“During this course I enjoyed mostly doing the quizzes and learning about photography skills.” - Jasmine Geriwa, YRE Malta Student

As of today, almost 300 people have signed up to FEE Academy with most learners coming from the UK, New Zealand, Portugal and Malta and over 120 people have enrolled in the Photography for Photojournalism course from YRE. The current round of the photography course ends on April 30th, but don’t worry - we’ll be re-opening a new and improved version at the end of June! 

Don’t want to wait until June to try a FEE Academy course?  On May 5th we’re launching the brand-new course “Strategies to Advance Circular Economy”! To get started, create an account on FEE Academy.  

Happy learning! 

  • The YRE International Team 

Trash Hack Campaign Winners Announced!

The Trash Hack Campaign in collaboration with UNESCO is now finished and we received almost 500 entries from FEE programmes around the world! We want to thank everyone involved, this would not have been possible without our amazing network of active National Operators, teachers and students.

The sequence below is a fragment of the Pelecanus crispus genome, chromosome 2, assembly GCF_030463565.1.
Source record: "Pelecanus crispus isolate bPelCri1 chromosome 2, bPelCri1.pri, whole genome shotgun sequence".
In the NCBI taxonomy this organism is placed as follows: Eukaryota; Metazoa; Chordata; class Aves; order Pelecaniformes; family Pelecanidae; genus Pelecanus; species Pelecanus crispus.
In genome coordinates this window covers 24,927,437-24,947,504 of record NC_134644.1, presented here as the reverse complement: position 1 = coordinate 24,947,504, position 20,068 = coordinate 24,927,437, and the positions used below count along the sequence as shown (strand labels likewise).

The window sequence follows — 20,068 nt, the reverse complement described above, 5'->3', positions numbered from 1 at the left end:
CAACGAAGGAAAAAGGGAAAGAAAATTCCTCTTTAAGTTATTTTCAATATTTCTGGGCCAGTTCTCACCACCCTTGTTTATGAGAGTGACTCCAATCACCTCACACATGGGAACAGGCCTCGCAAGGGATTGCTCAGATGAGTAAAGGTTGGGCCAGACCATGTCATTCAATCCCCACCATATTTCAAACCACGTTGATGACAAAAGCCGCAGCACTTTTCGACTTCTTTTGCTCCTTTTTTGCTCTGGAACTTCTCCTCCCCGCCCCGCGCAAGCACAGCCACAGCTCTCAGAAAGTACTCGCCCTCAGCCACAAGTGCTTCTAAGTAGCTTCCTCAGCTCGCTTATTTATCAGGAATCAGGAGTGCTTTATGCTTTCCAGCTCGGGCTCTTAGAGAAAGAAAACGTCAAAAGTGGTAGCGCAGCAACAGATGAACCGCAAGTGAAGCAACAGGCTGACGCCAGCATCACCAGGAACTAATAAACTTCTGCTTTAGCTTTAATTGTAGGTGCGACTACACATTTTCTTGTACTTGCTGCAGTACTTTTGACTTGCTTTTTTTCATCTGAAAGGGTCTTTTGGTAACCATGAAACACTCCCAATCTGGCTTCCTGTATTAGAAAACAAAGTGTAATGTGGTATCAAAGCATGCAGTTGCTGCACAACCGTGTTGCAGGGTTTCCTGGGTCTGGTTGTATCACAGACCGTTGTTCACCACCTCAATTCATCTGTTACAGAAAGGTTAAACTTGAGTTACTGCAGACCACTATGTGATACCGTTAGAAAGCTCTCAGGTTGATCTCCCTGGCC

Since the campaign was in collaboration with UNESCO ASPnet, some of the best Trash Hacks will be featured on their website and be part of the global Trash Hack celebrations in May 2021 for the World Conference on Education for Sustainable Development!

Our National Operators were invited to assess the entries and these are the results…

1st Place:

Pack your packages away!   
Portugal, Escola Profissional Amar Terra Verde

2nd Place:

Juice boxes used for lunch turned into waste bins       
Ghana, St K Michael’s School

3rd Place:

India, Delhi Public School Jamnagar

Special Mentions:

Based on our National Operators votes, we would also like to highlight these entries:

Green campaign Trash Hack              
China, Utahloy International School Guangzhou

Little ecologists   
România, Grădinița cu Program Prelungit ”Toldi” Salonta